Initiatives like these targeted at the fleet industry are not surprising in light of recent Government figures highlighting that the transport industry contributes 15 percent of the country’s CO2 emissions, and light vehicles including passenger/sport utility vehicles and commercial vehicles account for 64 percent of transport emissions.

Business success in a carbon-constrained economy will be underpinned by how well businesses can adapt to more environmentally efficient operations. Good fleet managers can offer valuable guidance and products to help analyze business information to find out how to best run an energy efficient fleet. By becoming energy efficient, companies can simultaneously save money and reduce their impact on the environment.

Four simple steps to fleet energy efficiency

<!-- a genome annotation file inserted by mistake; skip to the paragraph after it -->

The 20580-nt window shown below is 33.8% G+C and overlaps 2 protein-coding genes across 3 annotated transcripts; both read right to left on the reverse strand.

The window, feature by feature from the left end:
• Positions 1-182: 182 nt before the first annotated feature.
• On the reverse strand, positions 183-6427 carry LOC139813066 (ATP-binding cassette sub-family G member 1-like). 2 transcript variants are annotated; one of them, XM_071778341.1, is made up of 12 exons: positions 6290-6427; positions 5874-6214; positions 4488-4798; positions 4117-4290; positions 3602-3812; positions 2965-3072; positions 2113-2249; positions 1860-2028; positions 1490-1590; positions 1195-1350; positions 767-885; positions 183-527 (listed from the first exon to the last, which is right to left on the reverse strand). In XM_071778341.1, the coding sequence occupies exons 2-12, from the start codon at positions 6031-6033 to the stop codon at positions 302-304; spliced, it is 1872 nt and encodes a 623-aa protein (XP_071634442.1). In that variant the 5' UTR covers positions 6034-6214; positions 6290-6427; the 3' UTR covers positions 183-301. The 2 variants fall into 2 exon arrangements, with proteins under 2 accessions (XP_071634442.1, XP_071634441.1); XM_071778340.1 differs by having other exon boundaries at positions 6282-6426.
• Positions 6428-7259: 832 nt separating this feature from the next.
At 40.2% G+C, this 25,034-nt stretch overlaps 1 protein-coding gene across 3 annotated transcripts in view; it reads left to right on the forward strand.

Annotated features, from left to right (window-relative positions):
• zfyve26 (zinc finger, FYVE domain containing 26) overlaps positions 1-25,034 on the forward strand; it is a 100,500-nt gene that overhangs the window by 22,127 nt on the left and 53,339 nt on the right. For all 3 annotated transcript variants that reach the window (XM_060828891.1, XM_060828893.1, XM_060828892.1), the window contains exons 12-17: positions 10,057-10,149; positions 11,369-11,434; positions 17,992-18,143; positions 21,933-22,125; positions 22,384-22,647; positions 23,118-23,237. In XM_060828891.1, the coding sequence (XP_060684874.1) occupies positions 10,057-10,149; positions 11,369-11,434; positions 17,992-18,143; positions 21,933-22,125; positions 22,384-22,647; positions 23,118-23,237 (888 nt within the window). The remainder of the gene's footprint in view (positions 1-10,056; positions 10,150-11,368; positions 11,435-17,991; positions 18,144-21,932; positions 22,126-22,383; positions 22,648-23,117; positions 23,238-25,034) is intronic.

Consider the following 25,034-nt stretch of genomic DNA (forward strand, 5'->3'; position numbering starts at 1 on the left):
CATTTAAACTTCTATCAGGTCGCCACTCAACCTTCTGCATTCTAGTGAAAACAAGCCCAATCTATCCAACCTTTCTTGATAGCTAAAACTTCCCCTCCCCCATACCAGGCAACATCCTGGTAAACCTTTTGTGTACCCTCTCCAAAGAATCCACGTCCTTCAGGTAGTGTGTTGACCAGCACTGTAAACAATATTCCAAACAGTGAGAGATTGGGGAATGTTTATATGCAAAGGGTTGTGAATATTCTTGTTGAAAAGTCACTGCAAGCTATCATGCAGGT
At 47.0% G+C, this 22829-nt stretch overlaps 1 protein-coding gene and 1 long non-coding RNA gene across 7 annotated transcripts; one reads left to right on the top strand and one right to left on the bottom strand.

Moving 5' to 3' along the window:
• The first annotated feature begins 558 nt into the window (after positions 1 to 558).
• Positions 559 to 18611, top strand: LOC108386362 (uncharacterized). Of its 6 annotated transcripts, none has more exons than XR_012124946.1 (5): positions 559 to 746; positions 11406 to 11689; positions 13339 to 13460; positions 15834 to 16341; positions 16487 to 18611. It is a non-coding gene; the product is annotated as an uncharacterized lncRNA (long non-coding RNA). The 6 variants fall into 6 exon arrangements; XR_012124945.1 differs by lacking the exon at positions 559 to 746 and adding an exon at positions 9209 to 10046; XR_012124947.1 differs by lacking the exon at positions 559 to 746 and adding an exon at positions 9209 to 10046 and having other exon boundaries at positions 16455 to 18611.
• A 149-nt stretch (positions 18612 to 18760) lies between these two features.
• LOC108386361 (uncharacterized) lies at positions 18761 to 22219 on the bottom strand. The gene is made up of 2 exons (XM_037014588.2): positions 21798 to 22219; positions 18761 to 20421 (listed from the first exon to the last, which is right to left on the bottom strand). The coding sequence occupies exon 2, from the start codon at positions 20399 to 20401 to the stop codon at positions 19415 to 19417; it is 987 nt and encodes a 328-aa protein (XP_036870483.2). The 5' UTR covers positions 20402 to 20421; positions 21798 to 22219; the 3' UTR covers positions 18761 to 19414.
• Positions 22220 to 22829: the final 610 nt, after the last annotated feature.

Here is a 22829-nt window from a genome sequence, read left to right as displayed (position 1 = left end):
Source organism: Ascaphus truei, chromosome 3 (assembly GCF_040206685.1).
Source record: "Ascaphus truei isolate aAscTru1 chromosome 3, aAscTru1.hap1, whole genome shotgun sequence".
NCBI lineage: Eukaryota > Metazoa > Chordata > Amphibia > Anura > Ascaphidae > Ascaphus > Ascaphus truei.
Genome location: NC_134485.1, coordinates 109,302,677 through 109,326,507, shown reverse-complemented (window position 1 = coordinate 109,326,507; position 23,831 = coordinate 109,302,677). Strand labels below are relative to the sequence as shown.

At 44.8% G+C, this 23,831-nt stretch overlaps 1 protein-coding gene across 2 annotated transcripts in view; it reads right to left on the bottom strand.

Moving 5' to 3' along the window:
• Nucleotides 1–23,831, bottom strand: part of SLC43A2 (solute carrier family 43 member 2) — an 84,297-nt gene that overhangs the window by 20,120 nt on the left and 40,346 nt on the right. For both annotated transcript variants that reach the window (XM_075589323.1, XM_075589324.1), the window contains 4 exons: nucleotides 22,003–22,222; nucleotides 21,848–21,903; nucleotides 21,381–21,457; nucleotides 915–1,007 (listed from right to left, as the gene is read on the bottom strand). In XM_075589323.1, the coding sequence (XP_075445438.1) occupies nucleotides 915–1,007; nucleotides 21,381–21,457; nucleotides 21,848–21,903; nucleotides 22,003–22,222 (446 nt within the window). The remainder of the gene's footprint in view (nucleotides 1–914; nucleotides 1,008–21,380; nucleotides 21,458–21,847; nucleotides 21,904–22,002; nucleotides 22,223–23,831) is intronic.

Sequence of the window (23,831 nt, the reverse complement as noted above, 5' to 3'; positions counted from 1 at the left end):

1. Measure: First, a business needs to set a baseline for current fuel costs and carbon emissions. Without knowing where to begin, progress will not be effectively measured.
  2. Analyse: Determine where improvements should be made. Comparing the efficiency of different vehicles, retraining drivers and tracking routes to reduce fuel use are good first steps.
  3. Implement: Create cost and emissions-reducing strategies for the company. The faster new strategies are implemented, the faster savings will start.
  4. Track: Monitor the fuel-efficient performance. Highlight the areas where costs are going down and improve where they are not. Continue to refine goals to become more efficient.

The Minister for Infrastructure and Transport, the Hon Anthony Albanese, recently released a discussion paper that examines how to implement carbon dioxide emissions standards for new light vehicles from 2015. Cars and other light vehicles contribute around 55 million tonnes of carbon emissions to the atmosphere each year, so the light vehicle sector is an important area for action for achieving the national five percent target for carbon reduction by 2025.